Now, let’s explore why RWD is valuable to our clients. How can it be leveraged to support their overall corporate strategy?

Well, the real-world experiences of patients as they journey through their healthcare experience – interacting with healthcare professionals, visiting medical and treatment centres and dealing with insurance companies is not necessarily smooth and seamless. For drug manufacturers, it is vitally important that they deepen their understanding and continue to monitor the landscape and evolving market across the product lifecycle in an effort to ensure they are bringing treatments to market for patients in need. This includes leveraging data assets to address myriad business-related questions and demands, across development, through commercialisation and into post-launch support, including:

  • What are the top indications to target?
  • What is the unmet need in the market?
  • What are the benefits of this product over other available treatments, and what is the value proposition for key stakeholders? Patients? Physicians? Payers?
  • What is the target product profile and the benefits of the treatment that will help guide physicians to modify their treatment paradigm and more easily decide which therapies to prescribe? And in what order or combination?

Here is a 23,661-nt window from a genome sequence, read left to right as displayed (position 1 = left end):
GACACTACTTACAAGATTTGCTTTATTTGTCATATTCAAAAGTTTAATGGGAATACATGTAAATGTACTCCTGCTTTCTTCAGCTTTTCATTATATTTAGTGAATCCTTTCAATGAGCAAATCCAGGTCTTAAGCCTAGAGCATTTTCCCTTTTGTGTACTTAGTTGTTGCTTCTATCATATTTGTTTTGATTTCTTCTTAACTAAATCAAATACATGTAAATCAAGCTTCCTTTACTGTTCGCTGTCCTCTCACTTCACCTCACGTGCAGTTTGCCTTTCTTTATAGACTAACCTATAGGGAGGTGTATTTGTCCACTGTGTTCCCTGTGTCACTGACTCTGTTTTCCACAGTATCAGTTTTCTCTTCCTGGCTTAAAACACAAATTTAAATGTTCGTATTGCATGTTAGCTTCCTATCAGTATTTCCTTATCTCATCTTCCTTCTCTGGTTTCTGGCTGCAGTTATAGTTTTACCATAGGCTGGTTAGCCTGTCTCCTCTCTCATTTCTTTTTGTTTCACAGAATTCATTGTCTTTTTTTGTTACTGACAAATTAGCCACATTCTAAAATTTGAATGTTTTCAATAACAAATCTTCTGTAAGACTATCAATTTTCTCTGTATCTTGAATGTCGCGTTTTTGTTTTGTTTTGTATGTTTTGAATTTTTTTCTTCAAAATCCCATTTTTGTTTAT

• How does payer behaviour differ from their own guidelines?
  • Post launch, what is the uptake versus forecast? What is market share across line of therapy? What does switching behaviour look like, including length of time between switching?

Access to timely real-world data that helps to uncover these insights is a significant advantage to companies looking to ensure they are optimally positioned in the market. The specific indications or therapeutic areas will dictate the types of data most relevant and valuable to address any given business need. For example, rare and ultra rare business needs could benefit greatly from Norstella’s genetic mutation data, while some oncology-focused business needs could be addressed more thoroughly with oncology biomarker data linked with the open claims data.

The ability to tap into unstructured data is another trend that is gaining increasing interest, especially physician notes, which can provide even deeper insights into the patient journey and associated diagnosis and treatment paradigms. We will cover that further in a future blog.